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Today's Stichomancy for Alessandra Ambrosio

The first excerpt represents the element of Air. It speaks of mental influences and the process of thought, and is drawn from Tales of the Klondyke by Jack London:

Jacob Kent experienced a tremendous yearning to try his shotgun on him, but the fascination of the gash was too potent. This was the real Man with the Gash, the man who had so often robbed him in the spirit. This, then, was the embodied entity of the being whose astral form had been projected into his dreams, the man who had so frequently harbored designs against his hoard; hence--there could be no other conclusion--this Man with the Gash had now come in the flesh to dispossess him. And that gash! He could no more keep his eyes from it than stop the beating of his heart. Try as he would, they wandered back to that one point as inevitably as the needle to the pole.

The second excerpt represents the element of Fire. It speaks of emotional influences and base passions, and is drawn from When a Man Marries by Mary Roberts Rinehart:

covered sofa.

"I wish to thunder I had married you!" he said savagely. "You're the finest girl I know, Kit, WITHOUT EXCEPTION, and you are going to throw yourself away on Jack Manning, or Max, or some other--"

"Nothing of the sort," I said coldly, "and the fact that you didn't marry me does not give you the privilege of abusing my friends. Anyhow, I don't like you when you speak like that."

Jim took me to the door and stopped there to sigh.

"I haven't been well," he said heavily. "Don't eat, don't sleep. Wouldn't you think I'd lose flesh? Kit"--he lowered his voice solemnly--"I have gained two pounds!"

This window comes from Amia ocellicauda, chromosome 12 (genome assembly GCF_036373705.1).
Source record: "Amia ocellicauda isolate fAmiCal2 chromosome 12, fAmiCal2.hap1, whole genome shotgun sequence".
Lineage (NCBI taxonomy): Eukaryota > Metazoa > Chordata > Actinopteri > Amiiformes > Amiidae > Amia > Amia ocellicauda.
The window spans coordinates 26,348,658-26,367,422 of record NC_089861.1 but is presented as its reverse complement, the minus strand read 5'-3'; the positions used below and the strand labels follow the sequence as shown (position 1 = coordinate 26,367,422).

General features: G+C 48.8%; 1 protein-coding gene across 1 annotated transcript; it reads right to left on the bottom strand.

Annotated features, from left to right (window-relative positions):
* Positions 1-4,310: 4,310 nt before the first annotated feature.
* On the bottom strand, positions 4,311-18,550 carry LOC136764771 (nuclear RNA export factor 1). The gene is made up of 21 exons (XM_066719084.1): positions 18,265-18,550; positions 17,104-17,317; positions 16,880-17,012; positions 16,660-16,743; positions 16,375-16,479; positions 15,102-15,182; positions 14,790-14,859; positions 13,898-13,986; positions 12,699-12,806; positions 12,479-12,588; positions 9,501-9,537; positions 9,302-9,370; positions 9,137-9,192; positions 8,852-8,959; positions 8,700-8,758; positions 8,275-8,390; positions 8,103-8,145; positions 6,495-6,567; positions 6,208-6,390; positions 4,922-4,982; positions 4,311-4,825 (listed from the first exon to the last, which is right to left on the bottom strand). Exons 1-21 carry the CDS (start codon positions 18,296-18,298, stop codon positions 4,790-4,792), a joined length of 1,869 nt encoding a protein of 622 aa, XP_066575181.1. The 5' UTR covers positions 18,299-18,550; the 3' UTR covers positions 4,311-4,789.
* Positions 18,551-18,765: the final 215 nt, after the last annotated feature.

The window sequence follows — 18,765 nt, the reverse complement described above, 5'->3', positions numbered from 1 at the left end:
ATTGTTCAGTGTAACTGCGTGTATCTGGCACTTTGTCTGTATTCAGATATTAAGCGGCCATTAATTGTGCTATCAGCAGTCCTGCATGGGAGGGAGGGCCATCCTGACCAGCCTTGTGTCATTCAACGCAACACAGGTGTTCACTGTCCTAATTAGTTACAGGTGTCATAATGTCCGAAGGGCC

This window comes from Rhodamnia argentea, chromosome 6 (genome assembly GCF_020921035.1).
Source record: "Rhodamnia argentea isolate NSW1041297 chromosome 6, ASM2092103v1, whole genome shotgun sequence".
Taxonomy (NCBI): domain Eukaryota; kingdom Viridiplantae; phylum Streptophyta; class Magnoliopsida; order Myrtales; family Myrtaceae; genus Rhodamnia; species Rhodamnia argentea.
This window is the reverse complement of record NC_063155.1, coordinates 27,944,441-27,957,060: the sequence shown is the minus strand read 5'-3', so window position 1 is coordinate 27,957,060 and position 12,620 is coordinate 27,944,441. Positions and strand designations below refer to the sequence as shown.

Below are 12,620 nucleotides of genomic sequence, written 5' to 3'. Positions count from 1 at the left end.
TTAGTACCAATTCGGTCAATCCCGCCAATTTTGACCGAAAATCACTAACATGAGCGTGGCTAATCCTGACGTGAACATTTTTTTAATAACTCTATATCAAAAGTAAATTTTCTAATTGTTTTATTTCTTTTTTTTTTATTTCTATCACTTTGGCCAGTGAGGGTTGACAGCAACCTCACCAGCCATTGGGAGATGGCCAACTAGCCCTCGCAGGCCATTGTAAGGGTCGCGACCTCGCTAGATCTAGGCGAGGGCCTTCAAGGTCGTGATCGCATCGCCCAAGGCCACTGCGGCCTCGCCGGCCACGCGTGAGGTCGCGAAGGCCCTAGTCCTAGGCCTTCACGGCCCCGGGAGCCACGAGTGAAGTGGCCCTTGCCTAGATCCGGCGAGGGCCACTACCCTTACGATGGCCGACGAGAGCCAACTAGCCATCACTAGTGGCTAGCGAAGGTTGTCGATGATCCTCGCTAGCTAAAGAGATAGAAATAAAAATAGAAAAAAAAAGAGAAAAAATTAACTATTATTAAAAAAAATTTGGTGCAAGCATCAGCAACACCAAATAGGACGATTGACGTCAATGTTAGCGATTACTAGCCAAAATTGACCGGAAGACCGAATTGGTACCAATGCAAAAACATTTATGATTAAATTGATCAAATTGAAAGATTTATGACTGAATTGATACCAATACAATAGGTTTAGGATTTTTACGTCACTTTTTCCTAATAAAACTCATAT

The third excerpt represents the element of Water. It speaks of pure spiritual influences and feelings of love, and is drawn from Fairy Tales by Hans Christian Andersen:

The next morning she was asked how she had slept. "Oh, very badly indeed!" she replied. "I have scarcely closed my eyes the whole night through. I do not know what was in my bed, but I had something hard under me, and am all over black and blue. It has hurt me so much!"

Now it was plain that the lady must be a real Princess, since she had been able to feel the three little peas through the twenty mattresses and twenty feather beds. None but a real Princess could have had such a delicate sense of feeling.

The Prince accordingly made her his wife; being now convinced that he had found a real Princess. The three peas were however put into the cabinet of curiosities, where they are still to be seen, provided they are not lost.


Fairy Tales
The fourth excerpt represents the element of Earth. It speaks of physical influences and the impact of the unseen on the visible world, and is drawn from The Dynamiter by Robert Louis Stevenson and Fanny Van De Grift Stevenson:

more to fill our glasses. Disputation is dry work,' he added, with a charming gaiety of manner.

Once more accordingly the pair pledged each other in a stalwart grog; and Zero, leaning back with an air of some complacency, proceeded more largely to develop his opinions.

'The indiscriminate?' he began. 'War, my dear sir, is indiscriminate. War spares not the child; it spares not the barrow of the harmless scavenger. No more,' he concluded, beaming, 'no more do I. Whatever may strike fear, whatever may confound or paralyse the activities of the guilty nation, barrow or child, imperial Parliament or excursion steamer, is